Why did Gandhi Withdraw from the movement?
Gandhi was of the opinion that people had not learned or comprehended the nonviolent technique to its fullest potential. It’s possible that events like the Chauri-Chauri may inspire excitement and fervour, turning the movement into something more aggressive. A violent movement might be rapidly put down by the colonial authority, which could use violent episodes as a pretext to unleash the armed might of the state against the protestors. This could be accomplished by using violent incidents as an excuse.
In addition to this, the movement was displaying symptoms of wear and tear. This was to be expected given that it is physically impossible to maintain any movement at a high pitch for an extended period of time. It seemed as though the government had no interest in negotiations at all. The subject of the Khilafat, which had been the focal point of the unrest, was rapidly forgotten. In November of 1922, the people of Turkey, led by Mustafa Kamal Pasha, rose up and ousted the Sultan from his position as a political leader. Turkey is now officially recognised as a secular state.
As a direct consequence of this, the Khilafat question became moot. In Turkey, a judicial system in the pattern of Europe was developed, and at the same time, considerable rights were bestowed on women. Education became a public good, and there was a surge of innovation in both agriculture and business. In 1924, the caliphate was finally dismantled.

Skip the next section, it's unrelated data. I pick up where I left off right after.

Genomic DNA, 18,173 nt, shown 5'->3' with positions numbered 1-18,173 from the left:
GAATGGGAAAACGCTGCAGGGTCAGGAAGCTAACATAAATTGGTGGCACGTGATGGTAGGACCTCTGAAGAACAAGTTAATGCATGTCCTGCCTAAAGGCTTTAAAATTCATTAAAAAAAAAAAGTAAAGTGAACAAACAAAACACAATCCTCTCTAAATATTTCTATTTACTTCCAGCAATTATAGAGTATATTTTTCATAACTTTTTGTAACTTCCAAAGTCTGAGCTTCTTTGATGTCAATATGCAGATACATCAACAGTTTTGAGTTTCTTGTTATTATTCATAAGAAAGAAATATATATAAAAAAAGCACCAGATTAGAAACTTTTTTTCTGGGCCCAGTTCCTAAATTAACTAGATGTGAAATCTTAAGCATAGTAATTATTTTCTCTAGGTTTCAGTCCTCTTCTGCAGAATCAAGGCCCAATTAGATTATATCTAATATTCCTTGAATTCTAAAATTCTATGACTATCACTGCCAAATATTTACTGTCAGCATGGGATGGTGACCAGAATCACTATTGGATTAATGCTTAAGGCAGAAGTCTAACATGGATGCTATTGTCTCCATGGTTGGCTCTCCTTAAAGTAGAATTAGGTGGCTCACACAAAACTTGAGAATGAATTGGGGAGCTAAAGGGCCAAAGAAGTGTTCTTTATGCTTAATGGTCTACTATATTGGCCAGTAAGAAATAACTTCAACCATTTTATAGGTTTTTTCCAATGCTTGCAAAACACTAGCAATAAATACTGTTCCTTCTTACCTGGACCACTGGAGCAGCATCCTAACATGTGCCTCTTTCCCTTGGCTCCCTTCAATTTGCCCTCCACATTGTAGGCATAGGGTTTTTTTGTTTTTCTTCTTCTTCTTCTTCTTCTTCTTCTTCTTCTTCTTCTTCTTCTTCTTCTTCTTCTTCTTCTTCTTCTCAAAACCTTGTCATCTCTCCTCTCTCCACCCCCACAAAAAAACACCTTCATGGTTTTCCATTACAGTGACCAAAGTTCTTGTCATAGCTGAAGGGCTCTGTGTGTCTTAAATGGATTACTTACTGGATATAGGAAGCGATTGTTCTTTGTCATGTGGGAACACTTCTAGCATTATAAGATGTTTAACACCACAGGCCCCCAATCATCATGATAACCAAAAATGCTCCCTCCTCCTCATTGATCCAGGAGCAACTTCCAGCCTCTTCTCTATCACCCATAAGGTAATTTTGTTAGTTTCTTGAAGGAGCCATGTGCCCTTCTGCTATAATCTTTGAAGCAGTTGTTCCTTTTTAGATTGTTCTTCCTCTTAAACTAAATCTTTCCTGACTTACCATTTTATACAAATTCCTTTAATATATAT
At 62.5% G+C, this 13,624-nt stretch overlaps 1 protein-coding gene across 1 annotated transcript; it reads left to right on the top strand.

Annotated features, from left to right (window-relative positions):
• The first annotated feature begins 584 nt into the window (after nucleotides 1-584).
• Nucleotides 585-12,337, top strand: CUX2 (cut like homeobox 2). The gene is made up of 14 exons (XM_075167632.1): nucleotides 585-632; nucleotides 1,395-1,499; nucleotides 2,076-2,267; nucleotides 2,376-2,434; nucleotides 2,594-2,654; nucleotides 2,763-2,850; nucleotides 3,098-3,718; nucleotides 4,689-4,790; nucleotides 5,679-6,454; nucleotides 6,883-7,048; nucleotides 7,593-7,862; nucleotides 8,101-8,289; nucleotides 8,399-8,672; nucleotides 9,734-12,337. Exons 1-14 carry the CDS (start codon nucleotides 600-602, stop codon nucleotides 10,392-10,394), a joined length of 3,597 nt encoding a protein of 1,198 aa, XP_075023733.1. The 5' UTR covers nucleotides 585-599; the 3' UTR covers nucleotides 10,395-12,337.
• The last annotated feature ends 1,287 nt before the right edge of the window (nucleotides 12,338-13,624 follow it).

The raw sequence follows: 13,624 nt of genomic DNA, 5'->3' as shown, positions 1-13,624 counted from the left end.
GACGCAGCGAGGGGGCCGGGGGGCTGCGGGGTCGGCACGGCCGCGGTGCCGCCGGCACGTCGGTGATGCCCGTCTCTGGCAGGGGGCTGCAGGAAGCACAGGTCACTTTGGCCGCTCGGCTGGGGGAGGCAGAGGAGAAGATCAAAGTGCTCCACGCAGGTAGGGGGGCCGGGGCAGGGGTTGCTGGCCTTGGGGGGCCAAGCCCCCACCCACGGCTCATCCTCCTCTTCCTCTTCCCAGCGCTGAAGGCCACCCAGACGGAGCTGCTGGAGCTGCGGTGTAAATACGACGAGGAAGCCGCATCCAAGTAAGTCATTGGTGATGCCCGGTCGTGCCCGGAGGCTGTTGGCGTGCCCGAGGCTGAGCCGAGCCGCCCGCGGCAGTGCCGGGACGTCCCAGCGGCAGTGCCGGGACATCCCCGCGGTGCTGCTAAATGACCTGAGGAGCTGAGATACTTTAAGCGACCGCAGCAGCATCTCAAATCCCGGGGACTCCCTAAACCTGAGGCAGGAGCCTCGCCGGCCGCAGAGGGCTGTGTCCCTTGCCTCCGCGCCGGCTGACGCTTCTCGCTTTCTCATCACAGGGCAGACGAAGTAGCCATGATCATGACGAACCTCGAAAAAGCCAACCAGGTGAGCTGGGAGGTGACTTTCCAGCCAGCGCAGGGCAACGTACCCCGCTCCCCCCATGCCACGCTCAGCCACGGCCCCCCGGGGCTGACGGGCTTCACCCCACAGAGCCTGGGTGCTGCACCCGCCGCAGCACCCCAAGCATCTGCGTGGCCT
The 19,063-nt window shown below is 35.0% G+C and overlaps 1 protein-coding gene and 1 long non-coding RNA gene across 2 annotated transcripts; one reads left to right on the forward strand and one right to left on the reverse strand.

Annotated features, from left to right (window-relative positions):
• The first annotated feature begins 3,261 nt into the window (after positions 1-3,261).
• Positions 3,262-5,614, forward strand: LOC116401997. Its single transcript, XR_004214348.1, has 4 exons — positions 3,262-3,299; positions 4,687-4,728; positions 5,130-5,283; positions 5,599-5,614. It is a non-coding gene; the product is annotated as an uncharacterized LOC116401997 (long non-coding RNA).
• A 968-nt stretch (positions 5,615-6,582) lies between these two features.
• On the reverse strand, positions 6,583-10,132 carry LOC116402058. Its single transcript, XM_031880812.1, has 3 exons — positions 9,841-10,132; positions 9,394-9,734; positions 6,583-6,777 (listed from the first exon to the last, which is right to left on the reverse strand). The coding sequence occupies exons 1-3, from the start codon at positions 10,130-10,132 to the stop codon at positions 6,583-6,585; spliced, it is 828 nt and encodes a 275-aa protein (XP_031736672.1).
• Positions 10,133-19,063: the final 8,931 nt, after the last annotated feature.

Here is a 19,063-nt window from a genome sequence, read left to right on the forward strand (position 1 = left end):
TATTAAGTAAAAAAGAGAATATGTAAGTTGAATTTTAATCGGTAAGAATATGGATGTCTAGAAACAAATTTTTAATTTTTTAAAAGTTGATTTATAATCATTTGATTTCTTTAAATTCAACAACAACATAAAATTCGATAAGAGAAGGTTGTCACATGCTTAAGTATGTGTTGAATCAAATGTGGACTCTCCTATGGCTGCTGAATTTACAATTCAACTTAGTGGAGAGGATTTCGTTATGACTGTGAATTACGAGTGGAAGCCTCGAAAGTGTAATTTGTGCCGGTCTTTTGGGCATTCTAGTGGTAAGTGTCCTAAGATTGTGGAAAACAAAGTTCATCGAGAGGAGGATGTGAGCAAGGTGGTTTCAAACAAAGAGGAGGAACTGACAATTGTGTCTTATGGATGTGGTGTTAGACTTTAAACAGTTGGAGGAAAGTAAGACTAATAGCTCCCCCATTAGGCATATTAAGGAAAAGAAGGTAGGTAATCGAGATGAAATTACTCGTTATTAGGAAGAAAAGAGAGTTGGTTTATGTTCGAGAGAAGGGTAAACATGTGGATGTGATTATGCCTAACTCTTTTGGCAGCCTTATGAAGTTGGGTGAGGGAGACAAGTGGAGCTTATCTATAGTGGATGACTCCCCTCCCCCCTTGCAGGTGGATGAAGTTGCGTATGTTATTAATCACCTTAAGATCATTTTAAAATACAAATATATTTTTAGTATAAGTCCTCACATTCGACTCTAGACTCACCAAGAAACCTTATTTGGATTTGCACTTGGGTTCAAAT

Given that Gandhiji placed a strong emphasis on employing appropriate means in order to make progress toward appropriate objectives, the Gandhian movement was, at its core, a struggle for ethics and morality. He was never one to take advantage of another person’s frailties. Although Gandhiji has passed away, Gandhian philosophy continues. Even in the modern-day, many still find motivation in the concepts and principles he advocated. Gandhi is most well-known for his doctrine of nonviolence, which has been influential among civil rights advocates all around the world. On the other hand, his legacy is currently being reconsidered in light of modern notions like racial inequality, feminism, and nationalism.
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- Bamford, P. C.: Histories of the non-cooperation and Khilafat movements, Delhi 1974: Deep Publications.
- Hasan, Mushirul: Nationalism and communal politics in India, 1885-1930, New Delhi 1991: Manohar Publications.
- Hasan, Mushirul / Pernau, Margrit (eds.): Regionalizing pan-Islamism. Documents on the Khilafat Movement, New Delhi 2005: Manohar.
- Minault, Gail: The Khilafat movement. Religious symbolism and political mobilization in India, New York 1982: Columbia University Press.
- Qureshi, M. Naeem: Pan-Islam in British Indian politics. A study of the Khilafat Movement, 1918-1924, Leiden; Boston 1999: Brill.